Where Chris Ferrara goes bonkers

by Br. Alexis Bugnolo

Frank Walker just published Chris Ferrara’s response to Ann Barnhardt’s claim, that he once told her that he thinks she may be right about substantial error causing the resignation to be invalid. If you do not know who Ferrara is, there is a long Wikipedia article about him, which I presume is mostly accurate, because otherwise Attorney Ferrara would have rectified that.

But what Mr. Ferrara says is such a cartload of natural fertilizer, that I have to respond and put the man in his place. — I admit though, that as regards the man, I am reluctant, because I have been edified by many a thing he has written over the last 3 decades.

Moreover, I will leave aside the argument over the fact of whether he said what she quoted him to say. My experience, inclines me to believe Ann, because she has been a truth teller from the beginging. As for Chris, he is an attorney I think.

In a note to Canon212, Ferrara responds to Ann:

I don’t know who “Chris Ferrera” is, but I, Chris Ferrara, never said anything of the kind.  If I said anything it would be something like “You can certainly make that argument, but we have no competence to judge the matter.”  As I said on Taylor Marshall’s show, a future Pope or Council might determine that the last conclave was invalid, but that is a matter for the Church, not any Tom, Dick or Ann to determine.

Furthermore, the only time I have ever spoken face-to-face with Ann Barnhardt, at least that I can remember, was at Lake Garda, and the entire conversation involved my objection to her claim that the “data set” shows Bergoglio is not the Pope.  We have no competence to assemble “data sets” and declare that the Chair of Peter is vacant.

First, the mention of a typographical error is quite inappropriate, because Mrs. Barnhardt gave her testimony on a Podcast, verbally, here. And, being an Italian, I know that non Italians easily mis-spell or mis-pronounce Italian surnames. You have to get over that in your youth, if you grew up in the United States of America, because it would not be polite to keep harping on it.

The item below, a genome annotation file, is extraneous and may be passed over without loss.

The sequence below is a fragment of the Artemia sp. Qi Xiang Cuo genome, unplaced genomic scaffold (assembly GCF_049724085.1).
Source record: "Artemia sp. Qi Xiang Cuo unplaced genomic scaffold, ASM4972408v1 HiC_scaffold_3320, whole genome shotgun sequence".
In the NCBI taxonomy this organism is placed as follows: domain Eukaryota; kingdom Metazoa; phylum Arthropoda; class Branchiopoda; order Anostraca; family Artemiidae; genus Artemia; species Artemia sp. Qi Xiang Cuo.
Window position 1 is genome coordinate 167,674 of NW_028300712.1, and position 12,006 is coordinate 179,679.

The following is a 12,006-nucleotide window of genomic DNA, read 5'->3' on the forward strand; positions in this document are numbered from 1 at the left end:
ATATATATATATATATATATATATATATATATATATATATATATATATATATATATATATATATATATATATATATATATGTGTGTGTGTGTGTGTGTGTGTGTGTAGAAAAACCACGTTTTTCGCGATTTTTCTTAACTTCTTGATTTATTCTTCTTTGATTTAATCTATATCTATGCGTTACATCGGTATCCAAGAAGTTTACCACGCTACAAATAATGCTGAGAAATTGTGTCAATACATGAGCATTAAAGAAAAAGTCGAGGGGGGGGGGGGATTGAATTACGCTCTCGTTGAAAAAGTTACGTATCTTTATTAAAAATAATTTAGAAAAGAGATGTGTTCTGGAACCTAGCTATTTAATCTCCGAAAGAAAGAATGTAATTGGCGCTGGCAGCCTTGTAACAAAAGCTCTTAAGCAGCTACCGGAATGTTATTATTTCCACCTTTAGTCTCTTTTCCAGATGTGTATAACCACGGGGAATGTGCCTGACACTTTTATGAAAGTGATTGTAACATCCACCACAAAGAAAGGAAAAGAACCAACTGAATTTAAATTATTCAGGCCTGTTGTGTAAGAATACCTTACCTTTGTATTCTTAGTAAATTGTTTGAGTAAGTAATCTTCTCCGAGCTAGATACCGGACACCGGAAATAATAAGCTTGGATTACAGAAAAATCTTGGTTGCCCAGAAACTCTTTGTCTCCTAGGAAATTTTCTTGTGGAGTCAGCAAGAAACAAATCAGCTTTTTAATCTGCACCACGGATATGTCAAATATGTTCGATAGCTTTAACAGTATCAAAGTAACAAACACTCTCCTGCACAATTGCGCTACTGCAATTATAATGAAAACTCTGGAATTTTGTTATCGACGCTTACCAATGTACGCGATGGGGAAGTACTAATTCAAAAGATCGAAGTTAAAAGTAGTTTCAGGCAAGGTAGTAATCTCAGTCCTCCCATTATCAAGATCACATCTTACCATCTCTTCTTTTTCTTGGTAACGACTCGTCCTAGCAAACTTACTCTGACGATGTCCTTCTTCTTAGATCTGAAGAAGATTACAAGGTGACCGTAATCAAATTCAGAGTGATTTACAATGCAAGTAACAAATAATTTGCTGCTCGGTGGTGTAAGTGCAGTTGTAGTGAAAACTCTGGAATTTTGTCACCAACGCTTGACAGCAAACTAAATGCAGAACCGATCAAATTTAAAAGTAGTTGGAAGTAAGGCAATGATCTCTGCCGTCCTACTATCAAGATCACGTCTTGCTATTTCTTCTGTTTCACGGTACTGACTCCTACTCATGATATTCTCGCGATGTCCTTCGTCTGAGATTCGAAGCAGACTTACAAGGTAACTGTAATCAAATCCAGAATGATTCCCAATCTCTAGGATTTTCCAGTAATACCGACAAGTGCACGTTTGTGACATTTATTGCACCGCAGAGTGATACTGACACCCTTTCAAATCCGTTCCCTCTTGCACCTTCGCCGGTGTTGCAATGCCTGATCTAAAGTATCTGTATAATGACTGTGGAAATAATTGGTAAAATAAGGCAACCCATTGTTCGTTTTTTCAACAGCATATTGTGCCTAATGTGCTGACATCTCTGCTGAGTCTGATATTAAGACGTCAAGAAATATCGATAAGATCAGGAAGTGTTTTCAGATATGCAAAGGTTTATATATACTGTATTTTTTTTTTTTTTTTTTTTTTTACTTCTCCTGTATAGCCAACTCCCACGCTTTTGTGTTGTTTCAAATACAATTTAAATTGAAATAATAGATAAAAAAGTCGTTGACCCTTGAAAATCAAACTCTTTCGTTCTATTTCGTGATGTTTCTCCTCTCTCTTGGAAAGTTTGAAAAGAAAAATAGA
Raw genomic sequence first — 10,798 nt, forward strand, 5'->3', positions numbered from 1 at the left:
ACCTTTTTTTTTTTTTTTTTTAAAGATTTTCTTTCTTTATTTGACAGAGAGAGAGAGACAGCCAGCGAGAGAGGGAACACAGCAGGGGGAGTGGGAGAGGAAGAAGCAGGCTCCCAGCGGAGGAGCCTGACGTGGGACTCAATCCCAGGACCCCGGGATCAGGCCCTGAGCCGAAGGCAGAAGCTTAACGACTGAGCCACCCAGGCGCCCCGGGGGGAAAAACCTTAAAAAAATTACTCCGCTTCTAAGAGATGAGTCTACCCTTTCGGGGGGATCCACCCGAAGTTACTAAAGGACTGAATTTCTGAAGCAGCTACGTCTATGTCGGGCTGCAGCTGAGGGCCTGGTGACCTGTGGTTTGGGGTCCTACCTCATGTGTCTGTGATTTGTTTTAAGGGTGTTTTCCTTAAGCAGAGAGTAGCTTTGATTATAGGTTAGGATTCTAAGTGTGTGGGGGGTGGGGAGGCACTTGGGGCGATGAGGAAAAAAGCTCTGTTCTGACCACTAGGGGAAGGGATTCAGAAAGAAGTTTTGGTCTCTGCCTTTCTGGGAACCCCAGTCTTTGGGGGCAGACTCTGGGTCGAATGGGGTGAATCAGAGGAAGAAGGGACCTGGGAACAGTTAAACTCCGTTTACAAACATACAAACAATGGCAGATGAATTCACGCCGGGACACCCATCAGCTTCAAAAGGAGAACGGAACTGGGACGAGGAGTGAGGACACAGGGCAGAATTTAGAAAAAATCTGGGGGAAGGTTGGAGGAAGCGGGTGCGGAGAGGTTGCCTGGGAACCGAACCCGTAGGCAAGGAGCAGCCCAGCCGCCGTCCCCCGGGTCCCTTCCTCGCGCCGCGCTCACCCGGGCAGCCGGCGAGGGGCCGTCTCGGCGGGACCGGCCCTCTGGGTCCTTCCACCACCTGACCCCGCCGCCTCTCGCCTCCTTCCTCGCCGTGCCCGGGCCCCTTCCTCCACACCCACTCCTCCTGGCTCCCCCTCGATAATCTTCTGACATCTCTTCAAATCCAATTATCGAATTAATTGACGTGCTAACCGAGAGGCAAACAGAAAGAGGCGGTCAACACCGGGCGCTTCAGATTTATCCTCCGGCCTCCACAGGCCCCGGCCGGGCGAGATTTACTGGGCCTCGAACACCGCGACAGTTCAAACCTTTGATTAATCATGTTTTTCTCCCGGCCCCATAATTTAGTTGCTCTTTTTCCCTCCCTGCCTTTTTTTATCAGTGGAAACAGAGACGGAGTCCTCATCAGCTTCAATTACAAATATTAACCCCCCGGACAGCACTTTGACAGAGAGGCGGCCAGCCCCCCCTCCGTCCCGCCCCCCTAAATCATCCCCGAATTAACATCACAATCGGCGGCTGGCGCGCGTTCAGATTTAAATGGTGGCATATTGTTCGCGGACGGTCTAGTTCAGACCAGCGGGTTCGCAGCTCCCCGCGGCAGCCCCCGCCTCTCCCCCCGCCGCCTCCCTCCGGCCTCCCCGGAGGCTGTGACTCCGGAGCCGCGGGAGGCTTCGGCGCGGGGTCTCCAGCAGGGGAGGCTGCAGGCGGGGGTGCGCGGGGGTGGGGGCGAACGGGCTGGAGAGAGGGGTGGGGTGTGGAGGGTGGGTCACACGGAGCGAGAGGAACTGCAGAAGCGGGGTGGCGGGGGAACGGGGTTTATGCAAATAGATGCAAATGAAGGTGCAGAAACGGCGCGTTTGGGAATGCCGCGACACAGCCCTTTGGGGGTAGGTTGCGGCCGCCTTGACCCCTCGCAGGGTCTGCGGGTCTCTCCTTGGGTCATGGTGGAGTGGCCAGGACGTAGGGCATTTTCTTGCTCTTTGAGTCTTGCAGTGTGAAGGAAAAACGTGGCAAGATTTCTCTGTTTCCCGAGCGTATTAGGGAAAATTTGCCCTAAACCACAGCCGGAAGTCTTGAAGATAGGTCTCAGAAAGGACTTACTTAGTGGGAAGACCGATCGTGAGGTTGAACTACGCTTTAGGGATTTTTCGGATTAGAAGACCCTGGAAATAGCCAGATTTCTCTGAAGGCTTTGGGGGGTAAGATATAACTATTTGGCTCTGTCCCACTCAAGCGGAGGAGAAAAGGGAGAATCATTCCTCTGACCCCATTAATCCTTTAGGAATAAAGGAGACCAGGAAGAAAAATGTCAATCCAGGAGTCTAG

So I will respond to what Christ Ferrara does say in his statement to Canon212.com.

If I said anything it would be something like “You can certainly make that argument, but we have no competence to judge the matter.”

Chris may be a fine Attorney of U.S. Law, but he shows here that he has never read Canon 41, or at least, never under stood it. So, he is patently wrong in what he says, here, when he say, we have no competence to judge the matter.

If you listened to Barnhardt’s podcast to understand the context of her testimony, it was in regard to whether there was substantial error in the Renunciation of Pope Benedict XVI. It did not regard the legitimacy of the event, called a Conclave, in 2013, out of which poped Jorge the wrecker. — So I will presume Chris is an accurate and intelligent man, who went to the source, listened to the podcast, and then responded to the matter: which is the Declaratio of Feb. 11, 2013.

And thus, reading Ferrara’s comment, I say he is dead wrong. Because in Canon 41, everyone with a merely executive ministerium in the Church, upon receiving the administrative act of his superior — the Pope is the immediate superior of us all — has the right, not just the competence, to refuse an act which is juridically nullus, and the right to have recourse to the superior before executing the act, if the act appears to be inopportune, that is include matters which if executed would harm the rights of others or disturb the common good or order of the Church.

So Chris, that is strike one. If you are going to publicly disavow something, disavow it, but if you add a legal reasoning, and you have not checked the law first, you make your disavowal look dubious, because as a lawyer you should not speak unless you first read the law. A lot of Catholics, therefore, especially women, who tend by nature to have excellent auditory memories for when men say shocking or insulting things, are going to conclude that Ann has a better memory than you.

Next,

As I said on Taylor Marshall’s show, a future Pope or Council might determine that the last conclave was invalid, but that is a matter for the Church, not any Tom, Dick or Ann to determine.

I am not impressed by the reference to Marshall. Marshal went so far into absurdity that he said that ministerium and munus name the same thing, and that therefore the Renunciation was valid. Marshall pontificated. He did not even read the law, he could not have, because it never says such a thing. He could not have been answering as a Catholic, because Catholics know that you found what you say on the teaching of the Church, not on your own magisterium. So, Ferrara is in bad company.

Ferrara is also way off in left field. Because Barnhardt’s podcast was not about the Conclave. Strike two, for Ferrara getting his facts right.